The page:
Existentialism After Influencing

Ariel Meadow Stallings
10 min readApr 17, 2023

The New York Times wrote another article about me, except it’s about someone else.

Photo of me circa 1998 from a Lotus Magazine article I wrote about the commodification of rave culture.

I got an email this weekend from an old-school blogging buddy in Germany, someone I cofounded a hula-hooping website with twenty years ago. She sent a link to this NYTimes article: Is There Life After Influencing?

As she said:

It made me think of you — 1) because you were the first person I knew who was “performing your life for content” (direct quote from the article), over 20 years ago when influencers were still stardust, and 2) because I know that you recently took a full-time job after many years of “influencing.” I don’t even know if you ever saw yourself as an influencer.

Her observations are legit! As someone who’s made my living creating personal content online for decades, who’s now working a day job for the first time since 2009… am I now experiencing life after influencing?

The answer is an absolute yes — but also not at all.

Let’s start with how I might seem like an influencer. Yes, I’ve been sharing my stories online since 2000. Yes, I’ve written three books, all of which contain at least some memoir. Yes, I supported myself full-time as a digital publisher for 15+ years.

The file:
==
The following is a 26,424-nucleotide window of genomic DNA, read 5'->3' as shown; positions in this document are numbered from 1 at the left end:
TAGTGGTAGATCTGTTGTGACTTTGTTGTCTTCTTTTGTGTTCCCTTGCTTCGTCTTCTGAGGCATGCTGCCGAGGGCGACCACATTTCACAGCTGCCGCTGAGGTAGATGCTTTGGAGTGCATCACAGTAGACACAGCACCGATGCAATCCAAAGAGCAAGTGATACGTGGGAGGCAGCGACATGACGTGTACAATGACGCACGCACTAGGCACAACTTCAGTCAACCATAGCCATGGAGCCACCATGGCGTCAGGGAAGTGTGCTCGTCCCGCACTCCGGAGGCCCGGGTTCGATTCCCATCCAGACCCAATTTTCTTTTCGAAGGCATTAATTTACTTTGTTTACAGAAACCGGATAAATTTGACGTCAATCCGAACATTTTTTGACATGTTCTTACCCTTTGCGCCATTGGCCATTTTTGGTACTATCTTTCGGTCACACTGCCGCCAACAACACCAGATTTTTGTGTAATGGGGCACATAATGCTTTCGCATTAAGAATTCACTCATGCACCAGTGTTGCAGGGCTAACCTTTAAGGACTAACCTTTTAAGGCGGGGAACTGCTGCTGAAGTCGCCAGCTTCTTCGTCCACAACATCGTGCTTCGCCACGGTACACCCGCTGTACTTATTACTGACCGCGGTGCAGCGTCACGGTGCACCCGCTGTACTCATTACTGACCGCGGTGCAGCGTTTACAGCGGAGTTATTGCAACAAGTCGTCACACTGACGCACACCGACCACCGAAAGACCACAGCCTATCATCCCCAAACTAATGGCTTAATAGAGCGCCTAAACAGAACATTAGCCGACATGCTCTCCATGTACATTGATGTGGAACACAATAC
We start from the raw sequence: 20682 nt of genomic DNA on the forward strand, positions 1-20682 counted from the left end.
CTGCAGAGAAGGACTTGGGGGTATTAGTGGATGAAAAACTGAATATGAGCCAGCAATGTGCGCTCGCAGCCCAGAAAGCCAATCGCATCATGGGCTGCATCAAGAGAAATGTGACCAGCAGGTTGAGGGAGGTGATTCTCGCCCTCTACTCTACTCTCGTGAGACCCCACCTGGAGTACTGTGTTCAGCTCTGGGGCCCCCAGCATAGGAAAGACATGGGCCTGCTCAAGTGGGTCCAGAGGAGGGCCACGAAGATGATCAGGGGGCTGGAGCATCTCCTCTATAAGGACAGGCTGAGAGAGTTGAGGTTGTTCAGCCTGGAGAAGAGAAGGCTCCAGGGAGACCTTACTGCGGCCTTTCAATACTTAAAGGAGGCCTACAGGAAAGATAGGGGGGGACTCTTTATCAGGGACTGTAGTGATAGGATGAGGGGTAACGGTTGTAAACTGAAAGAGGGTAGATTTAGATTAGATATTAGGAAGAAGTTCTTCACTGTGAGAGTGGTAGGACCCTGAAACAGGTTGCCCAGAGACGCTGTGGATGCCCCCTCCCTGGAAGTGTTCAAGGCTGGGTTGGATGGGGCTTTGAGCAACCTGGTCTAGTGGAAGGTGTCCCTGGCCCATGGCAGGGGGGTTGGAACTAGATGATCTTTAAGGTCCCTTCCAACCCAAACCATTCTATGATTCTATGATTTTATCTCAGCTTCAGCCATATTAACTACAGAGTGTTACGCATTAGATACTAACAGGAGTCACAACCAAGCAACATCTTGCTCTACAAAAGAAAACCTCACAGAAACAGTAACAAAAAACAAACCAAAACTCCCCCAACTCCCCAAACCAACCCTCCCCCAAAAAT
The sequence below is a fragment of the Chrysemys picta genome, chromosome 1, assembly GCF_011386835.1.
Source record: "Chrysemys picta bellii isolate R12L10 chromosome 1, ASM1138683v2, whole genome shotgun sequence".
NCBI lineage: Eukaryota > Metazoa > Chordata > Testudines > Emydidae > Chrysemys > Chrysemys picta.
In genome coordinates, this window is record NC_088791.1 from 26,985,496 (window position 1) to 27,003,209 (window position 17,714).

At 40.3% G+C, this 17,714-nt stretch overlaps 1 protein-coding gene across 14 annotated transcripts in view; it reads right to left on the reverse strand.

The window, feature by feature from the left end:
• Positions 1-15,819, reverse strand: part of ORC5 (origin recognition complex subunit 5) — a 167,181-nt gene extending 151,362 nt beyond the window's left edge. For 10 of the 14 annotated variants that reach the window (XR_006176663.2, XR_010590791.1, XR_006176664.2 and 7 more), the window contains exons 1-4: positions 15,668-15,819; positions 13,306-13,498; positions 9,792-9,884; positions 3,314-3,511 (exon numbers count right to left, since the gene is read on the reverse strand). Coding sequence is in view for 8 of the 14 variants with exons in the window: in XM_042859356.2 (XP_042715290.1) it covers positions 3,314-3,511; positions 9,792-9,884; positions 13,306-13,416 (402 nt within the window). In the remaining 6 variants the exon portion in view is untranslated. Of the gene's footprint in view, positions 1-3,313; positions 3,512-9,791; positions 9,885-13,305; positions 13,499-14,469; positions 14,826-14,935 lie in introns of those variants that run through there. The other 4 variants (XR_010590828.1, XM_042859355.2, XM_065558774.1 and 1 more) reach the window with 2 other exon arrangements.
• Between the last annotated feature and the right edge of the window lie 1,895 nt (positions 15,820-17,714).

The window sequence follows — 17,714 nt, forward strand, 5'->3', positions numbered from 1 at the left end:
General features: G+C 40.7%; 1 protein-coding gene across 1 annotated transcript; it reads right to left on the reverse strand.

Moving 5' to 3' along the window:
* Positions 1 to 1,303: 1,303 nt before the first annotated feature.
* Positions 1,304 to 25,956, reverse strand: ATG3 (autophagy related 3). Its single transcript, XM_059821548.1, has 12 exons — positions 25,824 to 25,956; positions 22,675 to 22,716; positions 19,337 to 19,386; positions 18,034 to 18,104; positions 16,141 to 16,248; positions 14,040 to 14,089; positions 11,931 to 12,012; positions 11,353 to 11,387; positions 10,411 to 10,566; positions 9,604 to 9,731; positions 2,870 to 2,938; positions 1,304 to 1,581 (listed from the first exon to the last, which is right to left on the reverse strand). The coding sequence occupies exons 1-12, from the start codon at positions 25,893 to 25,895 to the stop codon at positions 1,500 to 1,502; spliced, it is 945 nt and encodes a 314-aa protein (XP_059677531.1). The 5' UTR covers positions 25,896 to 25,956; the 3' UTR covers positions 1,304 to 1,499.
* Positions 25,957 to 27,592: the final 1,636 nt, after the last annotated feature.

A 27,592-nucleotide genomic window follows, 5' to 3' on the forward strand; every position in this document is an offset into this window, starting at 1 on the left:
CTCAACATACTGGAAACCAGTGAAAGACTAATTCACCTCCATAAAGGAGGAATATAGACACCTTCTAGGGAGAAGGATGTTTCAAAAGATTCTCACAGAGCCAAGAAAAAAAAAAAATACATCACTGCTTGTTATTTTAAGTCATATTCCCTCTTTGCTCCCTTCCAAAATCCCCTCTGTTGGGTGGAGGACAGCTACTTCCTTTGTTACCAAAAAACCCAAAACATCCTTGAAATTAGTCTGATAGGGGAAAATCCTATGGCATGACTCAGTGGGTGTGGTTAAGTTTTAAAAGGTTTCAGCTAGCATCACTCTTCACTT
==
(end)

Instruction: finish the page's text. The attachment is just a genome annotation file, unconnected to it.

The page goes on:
But I’m not really the kind of influencer that this article is about.

  • Starting with the obvious: I’ve never had a ton of Instagram followers or made most of my money via social media. That’s a small but significant difference. I built on my own platforms, not social media platforms. I’m more of a slave to Google than I am to Instagram.
  • Through luck or subconscious smarts, I created an emotionally safer platform for my influencing. Sure, my first book was a memoir/service hybrid about my 2004 wedding, but the website I launched to promote the book was about advice and validation for other people. Quite simply, my revenue wasn’t directly tied to my life.
  • My influencing platform was a cluster of publications mostly dedicated to other people’s writing. I was never a mommy blogger who made thousands of dollars for writing about my kids, or a lifestyle photographer who made money off of pictures of my living room. Sure, I wrote posts for my websites…



Ariel Meadow Stallings

I'm a product manager at Medium, but I'm also a whole-ass person living life: author, publisher, devotional dancer, Seattleite, mom, and just a human humanning.